HOUSTON, TX - CTE is a scary acronym for football players. It stands for Chronic Traumatic Encephalopathy , which is a degenerative brain disease , and a large part of the concussion debate in football.
CTE is widely believed to stem from repetitive trauma to the head, and researchers say it can lead to memory loss, depression and dementia.
Researchers at Boston University and the Department of Veterans Affairs have been studying CTEfor years now, but it`s their most recent numbers that are catching extra attention.
According to a report by PBS, 87 of the 91 former NFL players researchers examined, have tested positive for CTE. That's a startling 96%.
Studying CTE is not easy, because, as of right now, doctors can only identify the disease in brains of those who have died, but as more research emerges, so does awareness.
"It's something I think the league, us as a whole, have heard more about and kind of taken notice of, just because of so many things coming to light these days, which is a good thing, because when we're done with this game, you still want to be able to function as a human being,' said Texans Offensive Lineman, Duane Brown.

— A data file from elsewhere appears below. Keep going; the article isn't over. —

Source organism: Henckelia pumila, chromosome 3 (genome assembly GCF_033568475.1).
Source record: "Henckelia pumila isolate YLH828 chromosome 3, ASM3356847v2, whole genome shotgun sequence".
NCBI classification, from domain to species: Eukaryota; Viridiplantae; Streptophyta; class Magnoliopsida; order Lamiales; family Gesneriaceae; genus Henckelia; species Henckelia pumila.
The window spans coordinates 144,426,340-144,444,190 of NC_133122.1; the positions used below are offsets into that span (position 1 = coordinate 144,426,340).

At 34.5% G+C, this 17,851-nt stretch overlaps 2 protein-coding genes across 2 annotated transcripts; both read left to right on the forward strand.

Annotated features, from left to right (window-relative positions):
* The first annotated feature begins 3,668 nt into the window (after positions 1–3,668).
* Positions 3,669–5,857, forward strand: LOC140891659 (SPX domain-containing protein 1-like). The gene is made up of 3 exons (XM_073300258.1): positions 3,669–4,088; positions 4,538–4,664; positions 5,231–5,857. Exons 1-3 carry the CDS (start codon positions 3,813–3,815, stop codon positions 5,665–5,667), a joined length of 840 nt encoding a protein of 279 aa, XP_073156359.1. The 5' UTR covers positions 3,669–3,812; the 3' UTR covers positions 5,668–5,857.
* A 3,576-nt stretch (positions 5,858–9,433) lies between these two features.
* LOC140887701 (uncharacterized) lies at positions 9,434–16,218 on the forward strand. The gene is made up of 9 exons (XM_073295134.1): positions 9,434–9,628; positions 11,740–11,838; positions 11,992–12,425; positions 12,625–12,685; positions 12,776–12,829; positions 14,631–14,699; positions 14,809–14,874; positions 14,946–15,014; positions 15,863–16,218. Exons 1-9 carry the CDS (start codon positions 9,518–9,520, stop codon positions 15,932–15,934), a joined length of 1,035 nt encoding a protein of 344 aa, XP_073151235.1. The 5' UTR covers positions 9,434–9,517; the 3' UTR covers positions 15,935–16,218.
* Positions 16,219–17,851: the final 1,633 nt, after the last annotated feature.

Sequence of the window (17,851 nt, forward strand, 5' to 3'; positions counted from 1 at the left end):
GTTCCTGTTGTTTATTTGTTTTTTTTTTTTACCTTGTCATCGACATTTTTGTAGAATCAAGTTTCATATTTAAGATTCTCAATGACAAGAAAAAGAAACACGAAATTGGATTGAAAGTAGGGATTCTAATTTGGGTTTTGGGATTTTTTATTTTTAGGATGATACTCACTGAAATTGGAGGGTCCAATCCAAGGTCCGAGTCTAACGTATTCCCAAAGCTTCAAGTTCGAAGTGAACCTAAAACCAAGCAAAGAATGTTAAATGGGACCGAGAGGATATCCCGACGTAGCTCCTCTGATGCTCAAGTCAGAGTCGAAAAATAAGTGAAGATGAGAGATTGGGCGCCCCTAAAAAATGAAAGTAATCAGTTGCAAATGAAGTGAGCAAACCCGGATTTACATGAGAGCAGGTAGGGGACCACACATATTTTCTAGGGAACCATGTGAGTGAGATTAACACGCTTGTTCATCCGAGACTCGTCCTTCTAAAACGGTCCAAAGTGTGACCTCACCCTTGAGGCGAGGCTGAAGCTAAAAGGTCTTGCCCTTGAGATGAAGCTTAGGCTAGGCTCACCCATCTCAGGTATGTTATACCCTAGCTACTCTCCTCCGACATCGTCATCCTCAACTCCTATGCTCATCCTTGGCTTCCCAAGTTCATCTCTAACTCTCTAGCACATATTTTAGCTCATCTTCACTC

It's not only NFL players testing positive for CTE. Researchers looked at football players across all levels, from high school to the big leagues, and in that larger group of 165* subjects, they found traces of CTE in 131 of them.
"I think it's just something that you have to be smart about, not try to rush or lose your patience with, because the brain is very precious and you have to take care of it,' added Brown.
According to the NFL`s 2015 Health and Safety Report, the league saw a 35% drop in regular-season concussions over the last two years, but even with progress being made, there is plenty of work to do, to better understand contact and its consequences.